In the past, if you had a tooth with a diseased nerve, you would probably lose that tooth. Today, with a special dental procedure called root canal treatment, your tooth can be saved. Root canals are a relatively simple, quick and most times PAINLESS procedure involving one to two short office visits. Best of all, having a root canal when necessary can save your tooth and your smile!
What is the purpose of a root canal?
A tooth's nerve is not vitally important to a tooth's health and function after the tooth has emerged through the gums. Its only function is sensory – to provide the sensation of hot or cold. The presence or absence of a nerve will not affect the day-to-day functioning of the tooth.
When a tooth is cracked or has a deep cavity, bacteria can enter the pulp tissue and germs can cause an infection inside the tooth. This is usually very painfull, but not allways. when left untreated, an abscess may form. If the infected nerve is not removed, pain and swelling will result. This can not only injure your jawbones, but it is detrimental to your overall health. Without the proper treatment, your tooth will have to be removed.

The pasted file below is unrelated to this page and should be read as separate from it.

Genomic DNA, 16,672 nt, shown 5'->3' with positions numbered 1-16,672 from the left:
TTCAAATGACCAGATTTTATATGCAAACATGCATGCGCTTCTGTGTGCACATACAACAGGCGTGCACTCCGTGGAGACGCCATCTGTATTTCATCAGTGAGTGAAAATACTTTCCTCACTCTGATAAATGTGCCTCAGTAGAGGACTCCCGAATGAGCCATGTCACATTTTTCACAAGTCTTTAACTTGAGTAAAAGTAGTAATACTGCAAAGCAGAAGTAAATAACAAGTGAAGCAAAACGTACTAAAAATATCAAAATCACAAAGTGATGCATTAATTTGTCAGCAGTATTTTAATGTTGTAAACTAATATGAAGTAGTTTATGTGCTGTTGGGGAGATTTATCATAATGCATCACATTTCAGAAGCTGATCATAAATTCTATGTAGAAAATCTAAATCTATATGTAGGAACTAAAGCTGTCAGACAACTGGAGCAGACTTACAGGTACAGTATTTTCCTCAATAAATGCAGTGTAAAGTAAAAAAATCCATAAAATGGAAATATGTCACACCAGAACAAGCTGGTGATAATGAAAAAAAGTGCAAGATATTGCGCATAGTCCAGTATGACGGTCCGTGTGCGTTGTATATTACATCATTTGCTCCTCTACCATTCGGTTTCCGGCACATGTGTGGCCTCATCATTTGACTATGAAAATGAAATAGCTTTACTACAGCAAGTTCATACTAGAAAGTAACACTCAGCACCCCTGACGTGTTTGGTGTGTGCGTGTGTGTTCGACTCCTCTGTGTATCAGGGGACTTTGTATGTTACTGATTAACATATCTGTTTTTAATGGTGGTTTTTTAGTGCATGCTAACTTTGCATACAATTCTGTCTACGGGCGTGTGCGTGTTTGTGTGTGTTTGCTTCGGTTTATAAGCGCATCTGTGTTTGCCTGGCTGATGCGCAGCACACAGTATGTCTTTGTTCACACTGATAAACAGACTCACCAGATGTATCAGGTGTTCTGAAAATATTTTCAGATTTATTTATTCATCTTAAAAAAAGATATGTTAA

What are the signs that a root canal is needed?
Teeth that require root canal therapy are not always painful. However, signs you may need a root canal include severe toothache, pain upon chewing or application of pressure, prolonged sensitivity or pain in response to hot and cold temperatures, a dark discoloration of the tooth, and swelling and tenderness in the nearby gums. If you experience any of these symptoms, contact us at Rockwell Dentistry.
What happens during a root canal?
Root canal treatment involves one to two short visits. During treatment, Dr. Rockwell removes the affected tissue and the interior of the tooth is cleaned and sealed. After the completion of the root canal treatment, the tooth is restored by placing a post and a titanium reinforced filling material inside the tooth, and a crown is placed to strengthen and protect the tooth from breakage. As long as you continue to care for your teeth and gums with regular brushing, flossing, and checkups, your restored tooth can last a lifetime.